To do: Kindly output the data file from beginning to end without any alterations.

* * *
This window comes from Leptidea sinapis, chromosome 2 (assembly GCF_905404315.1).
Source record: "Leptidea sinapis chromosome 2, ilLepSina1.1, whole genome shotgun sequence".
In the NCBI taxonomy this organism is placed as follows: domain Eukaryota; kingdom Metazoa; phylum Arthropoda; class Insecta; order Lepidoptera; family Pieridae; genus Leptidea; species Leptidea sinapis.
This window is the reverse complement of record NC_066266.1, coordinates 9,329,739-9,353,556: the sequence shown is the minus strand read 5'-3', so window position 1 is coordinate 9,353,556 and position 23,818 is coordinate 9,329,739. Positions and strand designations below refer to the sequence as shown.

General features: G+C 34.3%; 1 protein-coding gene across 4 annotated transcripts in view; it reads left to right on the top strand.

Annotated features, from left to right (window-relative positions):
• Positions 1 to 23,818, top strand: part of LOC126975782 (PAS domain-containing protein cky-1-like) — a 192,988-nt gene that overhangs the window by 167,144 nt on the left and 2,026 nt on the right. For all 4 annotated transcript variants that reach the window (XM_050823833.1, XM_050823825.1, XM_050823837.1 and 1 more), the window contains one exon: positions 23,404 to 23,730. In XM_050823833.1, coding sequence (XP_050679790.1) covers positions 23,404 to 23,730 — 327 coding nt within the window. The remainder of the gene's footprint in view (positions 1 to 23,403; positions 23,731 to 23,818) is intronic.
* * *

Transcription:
This window comes from Leptidea sinapis, chromosome 2 (assembly GCF_905404315.1).
Source record: "Leptidea sinapis chromosome 2, ilLepSina1.1, whole genome shotgun sequence".
In the NCBI taxonomy this organism is placed as follows: domain Eukaryota; kingdom Metazoa; phylum Arthropoda; class Insecta; order Lepidoptera; family Pieridae; genus Leptidea; species Leptidea sinapis.
This window is the reverse complement of record NC_066266.1, coordinates 9,329,739-9,353,556: the sequence shown is the minus strand read 5'-3', so window position 1 is coordinate 9,353,556 and position 23,818 is coordinate 9,329,739. Positions and strand designations below refer to the sequence as shown.

General features: G+C 34.3%; 1 protein-coding gene across 4 annotated transcripts in view; it reads left to right on the top strand.

Annotated features, from left to right (window-relative positions):
• Positions 1 to 23,818, top strand: part of LOC126975782 (PAS domain-containing protein cky-1-like) — a 192,988-nt gene that overhangs the window by 167,144 nt on the left and 2,026 nt on the right. For all 4 annotated transcript variants that reach the window (XM_050823833.1, XM_050823825.1, XM_050823837.1 and 1 more), the window contains one exon: positions 23,404 to 23,730. In XM_050823833.1, coding sequence (XP_050679790.1) covers positions 23,404 to 23,730 — 327 coding nt within the window. The remainder of the gene's footprint in view (positions 1 to 23,403; positions 23,731 to 23,818) is intronic.